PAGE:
LACONIA — A case against a Gilford veterinarian charged with facilitating an under-aged drinking party at her home was dismissed in the 4th Circuit Court, Laconia Division yesterday.
After attorney Matt Lahey made a motion to dismiss the charge against Dr. Brenda Stowe for lack of prosecution, Gilford Sgt. Prosecutor Eric Bredbury told the court that the state was unable to produce five witnesses who would testify they were at the party and under the age of 21 at the time.
"The witnesses are all over the world, including Vietnam," Bredbury said.
Stowe was charged with a misdemeanor after police were called to her home on May 26 after someone made a noise complaint. In a media release, Lt. Kris Kelley announced 18 people under the age of 21 were found in the home that were alleged to have consumed alcohol.
In this case, the attendees at the party were from an area private school and few of them were from New Hampshire.
While the law says five or more people who are under 21 must be at the party, Bredbury said, and two other local prosecutors agreed, that RSA 644:18 is very difficult to prosecute because the state, in Judge Jim Carroll's court, is required to produce at least five people who are not related to the defendant who will testify under oath that they were under 21 at the time of the party.
Belmont Prosecutor Dave Estes and Alton Prosecute Anthony Estee, Esq. said they had lost similar cases in the 4th Circuit Court, Laconia Division and that Lahey had been the defense attorney in all three cases.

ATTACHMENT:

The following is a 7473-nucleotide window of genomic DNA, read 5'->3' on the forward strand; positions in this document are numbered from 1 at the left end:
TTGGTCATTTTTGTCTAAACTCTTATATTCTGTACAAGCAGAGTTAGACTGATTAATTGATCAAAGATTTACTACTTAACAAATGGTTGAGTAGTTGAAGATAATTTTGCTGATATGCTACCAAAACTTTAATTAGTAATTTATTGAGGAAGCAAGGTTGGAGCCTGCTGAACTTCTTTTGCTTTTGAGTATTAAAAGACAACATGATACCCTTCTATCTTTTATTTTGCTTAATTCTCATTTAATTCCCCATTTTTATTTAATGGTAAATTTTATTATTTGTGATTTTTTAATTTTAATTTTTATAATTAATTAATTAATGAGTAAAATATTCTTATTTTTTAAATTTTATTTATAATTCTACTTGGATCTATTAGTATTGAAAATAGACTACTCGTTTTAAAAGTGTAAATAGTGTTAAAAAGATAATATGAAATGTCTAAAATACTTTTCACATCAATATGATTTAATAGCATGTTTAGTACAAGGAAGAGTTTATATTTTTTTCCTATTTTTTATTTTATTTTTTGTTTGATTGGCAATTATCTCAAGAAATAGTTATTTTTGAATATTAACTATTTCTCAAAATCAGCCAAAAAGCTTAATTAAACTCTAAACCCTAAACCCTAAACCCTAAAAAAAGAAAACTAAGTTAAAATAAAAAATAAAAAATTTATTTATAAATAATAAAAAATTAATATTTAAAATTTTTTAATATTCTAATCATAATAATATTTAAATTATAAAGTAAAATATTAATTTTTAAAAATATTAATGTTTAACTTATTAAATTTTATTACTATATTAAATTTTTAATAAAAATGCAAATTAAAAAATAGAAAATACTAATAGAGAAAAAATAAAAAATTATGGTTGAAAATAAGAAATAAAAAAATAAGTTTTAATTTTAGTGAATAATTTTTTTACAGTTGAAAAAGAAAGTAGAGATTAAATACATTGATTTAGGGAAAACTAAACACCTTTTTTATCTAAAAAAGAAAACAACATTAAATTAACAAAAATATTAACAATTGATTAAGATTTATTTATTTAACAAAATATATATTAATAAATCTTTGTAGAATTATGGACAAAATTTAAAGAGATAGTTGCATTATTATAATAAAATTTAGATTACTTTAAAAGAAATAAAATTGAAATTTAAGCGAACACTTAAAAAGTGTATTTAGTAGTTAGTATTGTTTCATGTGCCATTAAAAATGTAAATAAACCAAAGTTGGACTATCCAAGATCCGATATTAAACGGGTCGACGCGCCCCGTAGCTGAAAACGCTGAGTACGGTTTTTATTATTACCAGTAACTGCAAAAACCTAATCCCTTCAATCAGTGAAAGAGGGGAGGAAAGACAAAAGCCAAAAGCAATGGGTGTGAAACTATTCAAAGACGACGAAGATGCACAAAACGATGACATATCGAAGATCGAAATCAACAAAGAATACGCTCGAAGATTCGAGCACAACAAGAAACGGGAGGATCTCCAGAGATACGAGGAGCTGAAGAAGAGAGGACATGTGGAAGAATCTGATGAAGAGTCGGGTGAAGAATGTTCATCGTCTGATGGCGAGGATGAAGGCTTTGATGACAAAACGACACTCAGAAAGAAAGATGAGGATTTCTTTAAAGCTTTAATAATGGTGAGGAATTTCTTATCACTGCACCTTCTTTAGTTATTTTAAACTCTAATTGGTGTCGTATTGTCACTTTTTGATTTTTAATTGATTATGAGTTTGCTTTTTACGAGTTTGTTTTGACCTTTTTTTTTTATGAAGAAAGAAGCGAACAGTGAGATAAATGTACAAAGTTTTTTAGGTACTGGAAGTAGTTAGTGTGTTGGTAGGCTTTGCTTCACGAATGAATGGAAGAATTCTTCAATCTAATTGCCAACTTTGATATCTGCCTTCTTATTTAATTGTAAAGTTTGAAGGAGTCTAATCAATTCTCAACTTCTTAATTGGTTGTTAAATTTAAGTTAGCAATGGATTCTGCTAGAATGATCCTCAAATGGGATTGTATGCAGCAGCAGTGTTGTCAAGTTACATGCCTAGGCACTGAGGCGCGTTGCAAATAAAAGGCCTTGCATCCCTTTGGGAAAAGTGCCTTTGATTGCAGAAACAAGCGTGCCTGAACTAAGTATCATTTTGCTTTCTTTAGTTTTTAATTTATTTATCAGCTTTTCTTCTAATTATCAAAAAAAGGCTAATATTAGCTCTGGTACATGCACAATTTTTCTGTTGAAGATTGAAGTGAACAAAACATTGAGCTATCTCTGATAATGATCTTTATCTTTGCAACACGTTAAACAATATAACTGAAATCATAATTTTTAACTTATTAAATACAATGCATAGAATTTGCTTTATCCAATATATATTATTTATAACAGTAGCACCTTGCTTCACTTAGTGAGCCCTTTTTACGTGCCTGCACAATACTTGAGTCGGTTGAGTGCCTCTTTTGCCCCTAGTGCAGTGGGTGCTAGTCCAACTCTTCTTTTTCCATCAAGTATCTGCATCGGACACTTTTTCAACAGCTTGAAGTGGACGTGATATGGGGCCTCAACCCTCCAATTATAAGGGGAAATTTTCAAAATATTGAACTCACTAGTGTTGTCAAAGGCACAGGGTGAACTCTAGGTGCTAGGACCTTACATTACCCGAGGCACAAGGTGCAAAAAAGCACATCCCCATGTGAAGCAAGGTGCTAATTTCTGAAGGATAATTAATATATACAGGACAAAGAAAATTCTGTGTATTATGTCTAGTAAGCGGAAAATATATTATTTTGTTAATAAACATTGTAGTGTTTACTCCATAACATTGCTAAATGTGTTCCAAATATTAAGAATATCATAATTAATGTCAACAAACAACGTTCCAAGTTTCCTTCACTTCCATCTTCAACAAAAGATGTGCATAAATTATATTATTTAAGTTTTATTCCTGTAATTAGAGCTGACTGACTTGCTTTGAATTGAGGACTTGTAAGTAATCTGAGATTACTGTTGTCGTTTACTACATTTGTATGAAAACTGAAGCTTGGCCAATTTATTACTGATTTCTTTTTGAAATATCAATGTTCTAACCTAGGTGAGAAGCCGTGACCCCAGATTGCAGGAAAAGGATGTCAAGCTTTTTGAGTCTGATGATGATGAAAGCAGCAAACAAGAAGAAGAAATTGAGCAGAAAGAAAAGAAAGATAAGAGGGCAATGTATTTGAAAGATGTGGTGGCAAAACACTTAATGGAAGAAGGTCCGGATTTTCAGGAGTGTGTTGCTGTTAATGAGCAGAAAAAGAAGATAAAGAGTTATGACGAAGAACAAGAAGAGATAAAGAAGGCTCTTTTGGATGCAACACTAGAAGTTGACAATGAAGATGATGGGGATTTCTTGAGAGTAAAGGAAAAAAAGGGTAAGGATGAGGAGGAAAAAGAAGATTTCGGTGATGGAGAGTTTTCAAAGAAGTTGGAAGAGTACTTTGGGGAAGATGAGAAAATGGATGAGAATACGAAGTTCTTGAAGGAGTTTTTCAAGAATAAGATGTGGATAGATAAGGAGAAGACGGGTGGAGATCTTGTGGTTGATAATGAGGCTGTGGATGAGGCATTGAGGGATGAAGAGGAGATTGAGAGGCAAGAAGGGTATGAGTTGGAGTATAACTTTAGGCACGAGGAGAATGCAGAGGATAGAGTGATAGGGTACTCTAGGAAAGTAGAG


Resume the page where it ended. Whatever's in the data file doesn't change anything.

All three prosecutors said that police testimony regarding the ages of those who are at the party is considered hearsay — or not first party testimony — and serving subpoenas on five people not related to the homeowner who don't live in the immediate area is economically not a good use of limited state resources for prosecuting a misdemeanor.
Bredbury also explained that prosecutors have an obligation not to "waste the court's time" by trying cases when eye witnesses aren't available so he and his chief made the decision not to prosecute Dr. Stowe.
According to a training PowerPoint presentation for underage alcohol enforcement prepared by former Portsmouth Police Chief Michael Magnant in 2007, legislative work on RSA 644:18 began in 2002 when a group of students in Dover wanted to make it more difficult for people to host under-aged drinking and/or drug parties.
He said the state Legislature was slow to embrace a law that had the potential to make parents criminally liable for the actions of their children and in 2003 a legislative subcommittee determined the original bill was inexpedient to legislate, effectively killing it.
In 2004, said Magnant, a new bill was introduced and it was amended to require that the facilitator of the party had to know about it and act overtly to make the party happen. The new bill also added the clause about needing five or more people not related to the homeowner or occupant to be present.
Magnant said the law was designed specifically to make it difficult to prosecute because the Legislature was still fearful of criminalizing parents for actions of their children.
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